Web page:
Lesson Study was first introduced in Bangladesh in 2004 through JICA technical assistance during the development of primary school teacher’s guides in math and science. Initially, it was piloted in just 5 schools, but the results were recognized by the Government of Bangladesh’s sector-wide program, the Third Primary Education Development Program (PEDP3), and the Lesson Study approach was incorporated into the Teacher Education Development Action Plan (TED Plan). Under the TED Plan, local education officers, head teachers, and teachers in primary schools throughout Bangladesh will receive orientation training on Lesson Study by the end of PEDP3 in 2017. Additionally, the JICA team has been conducting school monitoring activities through which further technical support is provided to schools in implementing Lesson Study. Through the monitoring activities it was found that the number of times schools conducted Lesson Study varied greatly among schools since there is no policy in place which requires them to conduct Lesson Study; leaving it up to the school’s own initiative to organize Lesson Study. Furthermore, in general there is a lack of both subject and pedagogical content knowledge among teachers, making it difficult to provide suggestions on how to improve the lessons. Schools have grasped the process of conducting Lesson Study through the orientation training, so in the post-dissemination phase, there is a need to focus on: (a) creating an environment for schools which is conducive for conducting Lesson Study, and (b) fostering local resource-persons who can provide technical input to improve the lessons. This paper aims to identify what kinds of approaches would be effective for schools to conduct and sustain the implementation of Lesson Study, as well as explore the feasibility of local education officers in taking on the role of “local resource-persons” for Lesson Study. The JICA team will conduct a follow-up study through phone interviews and semi-structured group interviews with head teachers, teachers, school management committee members and local education officers that previously participated in our school monitoring activities to find out the current situation of Lesson Study in the schools. More specifically, we will examine how schools are implementing Lesson Study, the existing and potential involvement of local education officers in Lesson Study, and what resources are still needed. The findings from the study can be used to inform not only decision-makers in Bangladesh but other countries as they consider actions to take during the post-dissemination phase so that Lesson Study can effectively contribute to improving the quality of education in schools.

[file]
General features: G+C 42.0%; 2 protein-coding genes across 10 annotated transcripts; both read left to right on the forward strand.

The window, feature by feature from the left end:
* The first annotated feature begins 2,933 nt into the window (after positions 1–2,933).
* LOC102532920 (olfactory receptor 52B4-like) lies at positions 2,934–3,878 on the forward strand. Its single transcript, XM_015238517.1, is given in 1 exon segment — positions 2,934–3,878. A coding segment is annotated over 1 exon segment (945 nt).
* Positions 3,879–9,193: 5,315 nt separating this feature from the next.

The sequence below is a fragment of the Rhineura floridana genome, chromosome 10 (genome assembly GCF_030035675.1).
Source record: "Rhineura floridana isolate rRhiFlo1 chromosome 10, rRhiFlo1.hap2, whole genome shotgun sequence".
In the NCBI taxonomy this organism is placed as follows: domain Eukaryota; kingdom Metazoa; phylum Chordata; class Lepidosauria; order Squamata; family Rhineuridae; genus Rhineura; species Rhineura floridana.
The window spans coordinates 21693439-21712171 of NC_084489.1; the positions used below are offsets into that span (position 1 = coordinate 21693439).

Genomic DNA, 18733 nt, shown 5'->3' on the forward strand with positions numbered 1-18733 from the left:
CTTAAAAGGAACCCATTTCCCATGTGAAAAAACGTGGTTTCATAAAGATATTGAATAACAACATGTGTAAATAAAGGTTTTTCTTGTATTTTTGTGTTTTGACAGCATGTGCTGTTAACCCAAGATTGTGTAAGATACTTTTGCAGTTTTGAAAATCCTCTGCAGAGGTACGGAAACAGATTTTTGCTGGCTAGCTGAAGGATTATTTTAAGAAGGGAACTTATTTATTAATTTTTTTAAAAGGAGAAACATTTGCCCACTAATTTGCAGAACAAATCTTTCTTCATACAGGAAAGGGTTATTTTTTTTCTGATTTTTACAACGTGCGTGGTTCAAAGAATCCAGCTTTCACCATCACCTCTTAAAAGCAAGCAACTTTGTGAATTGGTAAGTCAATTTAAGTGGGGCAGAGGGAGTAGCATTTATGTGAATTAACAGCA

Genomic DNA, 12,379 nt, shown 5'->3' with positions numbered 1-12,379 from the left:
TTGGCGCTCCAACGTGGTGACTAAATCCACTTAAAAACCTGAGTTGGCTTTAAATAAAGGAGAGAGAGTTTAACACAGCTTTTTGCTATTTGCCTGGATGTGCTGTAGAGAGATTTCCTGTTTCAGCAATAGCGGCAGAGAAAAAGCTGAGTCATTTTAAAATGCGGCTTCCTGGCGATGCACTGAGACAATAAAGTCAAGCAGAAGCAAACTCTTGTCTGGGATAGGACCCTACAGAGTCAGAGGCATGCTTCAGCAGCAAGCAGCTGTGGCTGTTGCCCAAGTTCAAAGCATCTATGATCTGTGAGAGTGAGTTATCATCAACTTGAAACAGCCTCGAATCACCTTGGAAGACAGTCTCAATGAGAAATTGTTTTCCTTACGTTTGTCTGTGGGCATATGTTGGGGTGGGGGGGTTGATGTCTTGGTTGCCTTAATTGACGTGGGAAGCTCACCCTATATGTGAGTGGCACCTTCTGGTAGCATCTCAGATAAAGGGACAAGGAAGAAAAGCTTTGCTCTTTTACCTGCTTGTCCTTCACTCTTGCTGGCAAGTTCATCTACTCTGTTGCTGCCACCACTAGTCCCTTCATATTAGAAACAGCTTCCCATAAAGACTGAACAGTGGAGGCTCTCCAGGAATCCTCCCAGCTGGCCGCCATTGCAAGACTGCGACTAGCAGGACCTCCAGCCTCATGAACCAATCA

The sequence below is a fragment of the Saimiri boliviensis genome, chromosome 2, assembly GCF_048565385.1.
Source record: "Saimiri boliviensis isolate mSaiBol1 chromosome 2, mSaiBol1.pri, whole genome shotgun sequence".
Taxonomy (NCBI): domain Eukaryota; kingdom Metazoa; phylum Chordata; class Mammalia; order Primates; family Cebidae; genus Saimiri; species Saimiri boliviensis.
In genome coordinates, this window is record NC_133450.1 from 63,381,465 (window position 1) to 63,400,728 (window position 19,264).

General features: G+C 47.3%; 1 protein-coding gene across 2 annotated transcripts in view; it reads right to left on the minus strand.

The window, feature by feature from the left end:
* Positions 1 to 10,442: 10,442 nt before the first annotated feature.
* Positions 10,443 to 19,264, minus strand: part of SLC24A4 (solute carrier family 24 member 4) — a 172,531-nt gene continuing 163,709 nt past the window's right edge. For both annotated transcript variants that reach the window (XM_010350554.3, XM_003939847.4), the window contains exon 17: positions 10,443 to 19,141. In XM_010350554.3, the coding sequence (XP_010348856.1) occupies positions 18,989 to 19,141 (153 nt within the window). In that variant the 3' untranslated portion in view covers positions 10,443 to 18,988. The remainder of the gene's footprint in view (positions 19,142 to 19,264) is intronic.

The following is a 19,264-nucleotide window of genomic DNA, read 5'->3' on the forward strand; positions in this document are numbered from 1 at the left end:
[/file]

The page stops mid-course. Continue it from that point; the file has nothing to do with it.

Presentation Code

7Fa Download

Title

Does Emotion Recognition and Empathy Skills Variate in Age among Turkish Primary School Children?

Presenter/s

Kerem Coskun and Meral Coskun

Affiliations

Artvin Coruh University (Turkey)

Type of presentation

Paper presentation

Strand

Learning studies

Time/Location

Monday 5th September 14:00-15:30pm (Newman Purple)

Abstract